Paul Frecker
Fine Photographs


Prince Victor Napoléon

The elder of Plon-Plon and Clothilde’s two sons, Prince Victor Napoléon is presumably seen here with his nurse.

Born Napoléon Victor Jérôme Frédéric at Meudon on 18 July 1862, Prince Victor was eight when the Second Empire fell and he went into exile with the rest of his family. However, he was allowed to return to France in 1874 and in 1881 completed his studies at the lycée Charlemagne.

In 1884, the support of an important group of young Bonapartists, who favoured Prince Victor over his father as Imperial pretender to the throne after the death of the Prince Imperial (whose will had specifically by-passed the father in favour of Prince Victor), caused a schism in the Bonapartist camp between ‘Jeromists’ and ‘Victorians.’ After the death of his father in 1891, Prince Victor became the sole head of the Bonapartist party.

Living in exile in a town house on the Avenue Louise in Brussels, he travelled Europe, visiting Holland, Germany, and Sweden. In Russia, he was received warmly by the tsar, Alexander III.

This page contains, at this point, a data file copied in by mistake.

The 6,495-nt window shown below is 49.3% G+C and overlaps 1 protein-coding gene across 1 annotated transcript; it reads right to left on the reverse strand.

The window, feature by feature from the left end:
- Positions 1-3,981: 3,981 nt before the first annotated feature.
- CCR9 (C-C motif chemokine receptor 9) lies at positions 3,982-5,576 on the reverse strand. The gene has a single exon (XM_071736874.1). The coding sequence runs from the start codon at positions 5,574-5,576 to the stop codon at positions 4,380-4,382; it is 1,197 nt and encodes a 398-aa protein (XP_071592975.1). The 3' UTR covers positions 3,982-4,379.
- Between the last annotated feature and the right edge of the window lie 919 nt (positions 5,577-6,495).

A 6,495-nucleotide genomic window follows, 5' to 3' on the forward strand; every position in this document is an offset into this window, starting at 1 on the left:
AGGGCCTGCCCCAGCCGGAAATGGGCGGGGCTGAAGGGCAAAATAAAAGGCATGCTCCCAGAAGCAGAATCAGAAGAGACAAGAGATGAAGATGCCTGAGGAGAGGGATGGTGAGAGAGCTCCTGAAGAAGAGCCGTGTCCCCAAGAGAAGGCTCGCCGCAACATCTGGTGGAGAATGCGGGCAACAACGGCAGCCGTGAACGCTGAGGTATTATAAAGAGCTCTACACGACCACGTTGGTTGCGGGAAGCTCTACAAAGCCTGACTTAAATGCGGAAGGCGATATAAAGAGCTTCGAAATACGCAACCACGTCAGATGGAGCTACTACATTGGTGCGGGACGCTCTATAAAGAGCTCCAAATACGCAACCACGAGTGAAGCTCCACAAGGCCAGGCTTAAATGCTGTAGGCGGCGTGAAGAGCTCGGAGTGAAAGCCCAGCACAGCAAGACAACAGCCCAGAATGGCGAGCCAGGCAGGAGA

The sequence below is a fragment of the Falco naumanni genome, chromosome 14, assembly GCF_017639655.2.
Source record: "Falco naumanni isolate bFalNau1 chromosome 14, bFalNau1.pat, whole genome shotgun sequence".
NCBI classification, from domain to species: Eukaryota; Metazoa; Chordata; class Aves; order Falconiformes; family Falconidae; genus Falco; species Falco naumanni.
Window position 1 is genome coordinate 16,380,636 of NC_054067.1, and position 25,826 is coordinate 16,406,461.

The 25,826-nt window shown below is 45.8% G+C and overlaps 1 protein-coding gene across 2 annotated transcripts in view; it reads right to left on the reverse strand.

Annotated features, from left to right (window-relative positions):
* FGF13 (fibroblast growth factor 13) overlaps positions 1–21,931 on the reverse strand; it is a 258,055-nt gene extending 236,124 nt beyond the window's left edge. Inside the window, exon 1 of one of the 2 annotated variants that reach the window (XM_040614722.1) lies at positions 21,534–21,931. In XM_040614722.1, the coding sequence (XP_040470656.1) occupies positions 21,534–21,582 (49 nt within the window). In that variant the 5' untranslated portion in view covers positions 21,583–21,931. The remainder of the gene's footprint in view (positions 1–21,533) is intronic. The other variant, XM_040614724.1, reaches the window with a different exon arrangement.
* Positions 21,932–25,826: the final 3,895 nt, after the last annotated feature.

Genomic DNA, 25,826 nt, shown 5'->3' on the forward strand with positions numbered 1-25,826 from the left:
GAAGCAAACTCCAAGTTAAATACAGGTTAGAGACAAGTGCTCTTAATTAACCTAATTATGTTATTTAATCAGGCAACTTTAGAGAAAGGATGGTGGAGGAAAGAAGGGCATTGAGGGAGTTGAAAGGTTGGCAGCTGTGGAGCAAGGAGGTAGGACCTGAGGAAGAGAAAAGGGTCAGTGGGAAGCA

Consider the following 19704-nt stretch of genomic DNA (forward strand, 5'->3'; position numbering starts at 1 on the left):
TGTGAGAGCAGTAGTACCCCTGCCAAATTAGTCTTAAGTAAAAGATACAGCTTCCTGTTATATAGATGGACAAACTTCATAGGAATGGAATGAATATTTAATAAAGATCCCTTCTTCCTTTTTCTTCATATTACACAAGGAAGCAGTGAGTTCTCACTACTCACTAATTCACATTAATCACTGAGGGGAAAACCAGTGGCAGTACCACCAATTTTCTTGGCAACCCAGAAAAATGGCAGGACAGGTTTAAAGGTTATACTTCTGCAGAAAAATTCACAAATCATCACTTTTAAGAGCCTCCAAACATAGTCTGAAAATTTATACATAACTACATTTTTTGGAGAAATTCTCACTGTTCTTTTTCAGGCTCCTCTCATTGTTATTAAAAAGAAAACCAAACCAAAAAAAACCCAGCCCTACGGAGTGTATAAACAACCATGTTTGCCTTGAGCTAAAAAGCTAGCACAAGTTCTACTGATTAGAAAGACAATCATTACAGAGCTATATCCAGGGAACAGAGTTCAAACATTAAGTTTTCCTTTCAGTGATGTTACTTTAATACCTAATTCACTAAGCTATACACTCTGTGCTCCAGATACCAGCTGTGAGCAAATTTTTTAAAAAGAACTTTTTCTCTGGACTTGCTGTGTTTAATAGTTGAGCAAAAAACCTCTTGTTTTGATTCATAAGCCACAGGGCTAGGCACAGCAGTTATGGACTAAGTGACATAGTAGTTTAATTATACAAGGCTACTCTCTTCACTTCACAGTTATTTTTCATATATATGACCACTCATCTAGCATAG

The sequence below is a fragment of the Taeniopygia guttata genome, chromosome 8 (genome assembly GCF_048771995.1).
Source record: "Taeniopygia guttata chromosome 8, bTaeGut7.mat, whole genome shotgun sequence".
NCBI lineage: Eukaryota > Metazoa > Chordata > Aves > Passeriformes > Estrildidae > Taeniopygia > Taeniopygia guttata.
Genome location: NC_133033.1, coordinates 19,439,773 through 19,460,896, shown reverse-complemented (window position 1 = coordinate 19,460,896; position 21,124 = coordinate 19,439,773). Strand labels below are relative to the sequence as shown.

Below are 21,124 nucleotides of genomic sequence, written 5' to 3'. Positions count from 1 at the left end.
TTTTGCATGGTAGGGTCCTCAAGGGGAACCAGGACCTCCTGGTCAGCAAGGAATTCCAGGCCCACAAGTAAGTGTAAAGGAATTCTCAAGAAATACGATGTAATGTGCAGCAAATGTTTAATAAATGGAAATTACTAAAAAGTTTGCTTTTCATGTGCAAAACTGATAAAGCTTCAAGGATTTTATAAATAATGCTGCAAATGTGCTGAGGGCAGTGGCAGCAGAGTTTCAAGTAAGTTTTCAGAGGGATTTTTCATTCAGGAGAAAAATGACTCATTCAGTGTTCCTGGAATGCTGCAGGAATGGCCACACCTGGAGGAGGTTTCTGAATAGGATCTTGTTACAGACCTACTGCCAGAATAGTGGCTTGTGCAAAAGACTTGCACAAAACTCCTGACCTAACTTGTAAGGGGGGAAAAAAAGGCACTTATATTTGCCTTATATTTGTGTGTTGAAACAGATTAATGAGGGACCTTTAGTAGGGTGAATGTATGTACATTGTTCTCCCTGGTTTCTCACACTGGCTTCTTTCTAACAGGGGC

In 1910, he was married to Princess Clementine of Belgium the younger daughter of King Léopold II, whom he had loved secretly for ten years. The couple had two children, Princess Marie-Clothilde, born in 1912, and Prince Louis-Napoléon, born in 1914.

Failing to obtain permission from the French government to enlist, he and his family spent the years of the First World War as guests of the Empress Eugénie at Farnborough.

Prince Victor died in Brussels on 3 May 1926.

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